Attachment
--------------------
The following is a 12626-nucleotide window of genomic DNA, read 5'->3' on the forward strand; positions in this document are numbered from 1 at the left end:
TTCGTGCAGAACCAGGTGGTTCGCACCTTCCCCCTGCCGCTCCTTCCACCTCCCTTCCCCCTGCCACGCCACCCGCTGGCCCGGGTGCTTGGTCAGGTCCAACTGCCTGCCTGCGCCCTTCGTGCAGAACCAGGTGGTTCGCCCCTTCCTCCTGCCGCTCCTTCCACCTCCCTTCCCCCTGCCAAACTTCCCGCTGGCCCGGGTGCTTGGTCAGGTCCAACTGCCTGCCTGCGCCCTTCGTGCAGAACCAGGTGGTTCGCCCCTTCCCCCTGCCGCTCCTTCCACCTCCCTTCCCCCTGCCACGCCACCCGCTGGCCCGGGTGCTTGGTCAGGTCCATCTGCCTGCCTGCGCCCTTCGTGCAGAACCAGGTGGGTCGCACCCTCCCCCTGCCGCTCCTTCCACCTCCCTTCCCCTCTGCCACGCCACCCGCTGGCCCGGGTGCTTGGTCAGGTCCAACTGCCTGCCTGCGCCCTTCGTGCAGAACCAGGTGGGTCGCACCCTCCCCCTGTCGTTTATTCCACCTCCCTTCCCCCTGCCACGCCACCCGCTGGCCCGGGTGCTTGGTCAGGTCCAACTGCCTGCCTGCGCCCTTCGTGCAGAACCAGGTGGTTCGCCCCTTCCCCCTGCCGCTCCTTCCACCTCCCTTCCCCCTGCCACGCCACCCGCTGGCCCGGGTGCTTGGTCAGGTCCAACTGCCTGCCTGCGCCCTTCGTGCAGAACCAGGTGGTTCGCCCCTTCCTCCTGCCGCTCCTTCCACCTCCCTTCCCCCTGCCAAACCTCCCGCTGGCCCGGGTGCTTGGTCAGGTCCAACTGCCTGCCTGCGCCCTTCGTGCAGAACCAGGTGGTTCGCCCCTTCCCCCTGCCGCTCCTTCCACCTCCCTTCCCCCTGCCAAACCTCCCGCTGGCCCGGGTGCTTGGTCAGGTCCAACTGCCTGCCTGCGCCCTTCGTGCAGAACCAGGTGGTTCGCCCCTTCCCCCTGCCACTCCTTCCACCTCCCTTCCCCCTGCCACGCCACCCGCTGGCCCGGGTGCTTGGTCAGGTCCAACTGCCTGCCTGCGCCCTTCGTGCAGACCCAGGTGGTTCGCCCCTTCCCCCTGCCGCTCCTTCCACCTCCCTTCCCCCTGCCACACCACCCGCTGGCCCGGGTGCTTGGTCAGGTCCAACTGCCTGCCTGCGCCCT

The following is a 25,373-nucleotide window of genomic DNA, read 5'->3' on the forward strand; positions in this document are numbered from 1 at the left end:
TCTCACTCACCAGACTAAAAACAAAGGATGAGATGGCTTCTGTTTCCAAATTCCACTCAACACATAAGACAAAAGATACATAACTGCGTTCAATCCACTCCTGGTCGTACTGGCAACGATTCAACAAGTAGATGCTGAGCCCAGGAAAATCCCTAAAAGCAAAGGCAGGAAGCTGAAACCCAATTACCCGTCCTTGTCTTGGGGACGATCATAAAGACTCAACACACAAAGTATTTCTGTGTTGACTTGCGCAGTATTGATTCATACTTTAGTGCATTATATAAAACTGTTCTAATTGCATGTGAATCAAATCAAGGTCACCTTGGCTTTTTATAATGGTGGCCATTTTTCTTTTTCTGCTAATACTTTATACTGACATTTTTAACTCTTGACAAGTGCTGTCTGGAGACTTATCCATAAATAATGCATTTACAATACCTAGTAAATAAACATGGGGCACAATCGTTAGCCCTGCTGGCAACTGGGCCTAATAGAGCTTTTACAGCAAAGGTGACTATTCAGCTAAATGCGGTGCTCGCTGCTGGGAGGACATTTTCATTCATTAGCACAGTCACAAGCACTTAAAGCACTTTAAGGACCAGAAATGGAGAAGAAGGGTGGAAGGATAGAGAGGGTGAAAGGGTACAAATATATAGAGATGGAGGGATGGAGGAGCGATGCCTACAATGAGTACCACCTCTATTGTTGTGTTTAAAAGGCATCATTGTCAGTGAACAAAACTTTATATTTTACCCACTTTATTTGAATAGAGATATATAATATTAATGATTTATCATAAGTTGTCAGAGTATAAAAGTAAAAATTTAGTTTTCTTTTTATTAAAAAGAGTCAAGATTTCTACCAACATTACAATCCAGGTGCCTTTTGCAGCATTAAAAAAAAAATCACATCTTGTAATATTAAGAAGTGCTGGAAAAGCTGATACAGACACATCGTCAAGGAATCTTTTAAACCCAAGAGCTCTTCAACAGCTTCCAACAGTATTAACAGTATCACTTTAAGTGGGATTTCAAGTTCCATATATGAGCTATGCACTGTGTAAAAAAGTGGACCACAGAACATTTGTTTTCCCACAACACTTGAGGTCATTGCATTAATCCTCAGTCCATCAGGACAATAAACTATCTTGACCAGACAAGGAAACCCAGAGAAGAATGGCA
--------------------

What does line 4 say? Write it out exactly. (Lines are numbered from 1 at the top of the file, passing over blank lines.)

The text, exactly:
TCTCACTCACCAGACTAAAAACAAAGGATGAGATGGCTTCTGTTTCCAAATTCCACTCAACACATAAGACAAAAGATACATAACTGCGTTCAATCCACTCCTGGTCGTACTGGCAACGATTCAACAAGTAGATGCTGAGCCCAGGAAAATCCCTAAAAGCAAAGGCAGGAAGCTGAAACCCAATTACCCGTCCTTGTCTTGGGGACGATCATAAAGACTCAACACACAAAGTATTTCTGTGTTGACTTGCGCAGTATTGATTCATACTTTAGTGCATTATATAAAACTGTTCTAATTGCATGTGAATCAAATCAAGGTCACCTTGGCTTTTTATAATGGTGGCCATTTTTCTTTTTCTGCTAATACTTTATACTGACATTTTTAACTCTTGACAAGTGCTGTCTGGAGACTTATCCATAAATAATGCATTTACAATACCTAGTAAATAAACATGGGGCACAATCGTTAGCCCTGCTGGCAACTGGGCCTAATAGAGCTTTTACAGCAAAGGTGACTATTCAGCTAAATGCGGTGCTCGCTGCTGGGAGGACATTTTCATTCATTAGCACAGTCACAAGCACTTAAAGCACTTTAAGGACCAGAAATGGAGAAGAAGGGTGGAAGGATAGAGAGGGTGAAAGGGTACAAATATATAGAGATGGAGGGATGGAGGAGCGATGCCTACAATGAGTACCACCTCTATTGTTGTGTTTAAAAGGCATCATTGTCAGTGAACAAAACTTTATATTTTACCCACTTTATTTGAATAGAGATATATAATATTAATGATTTATCATAAGTTGTCAGAGTATAAAAGTAAAAATTTAGTTTTCTTTTTATTAAAAAGAGTCAAGATTTCTACCAACATTACAATCCAGGTGCCTTTTGCAGCATTAAAAAAAAAATCACATCTTGTAATATTAAGAAGTGCTGGAAAAGCTGATACAGACACATCGTCAAGGAATCTTTTAAACCCAAGAGCTCTTCAACAGCTTCCAACAGTATTAACAGTATCACTTTAAGTGGGATTTCAAGTTCCATATATGAGCTATGCACTGTGTAAAAAAGTGGACCACAGAACATTTGTTTTCCCACAACACTTGAGGTCATTGCATTAATCCTCAGTCCATCAGGACAATAAACTATCTTGACCAGACAAGGAAACCCAGAGAAGAATGGCA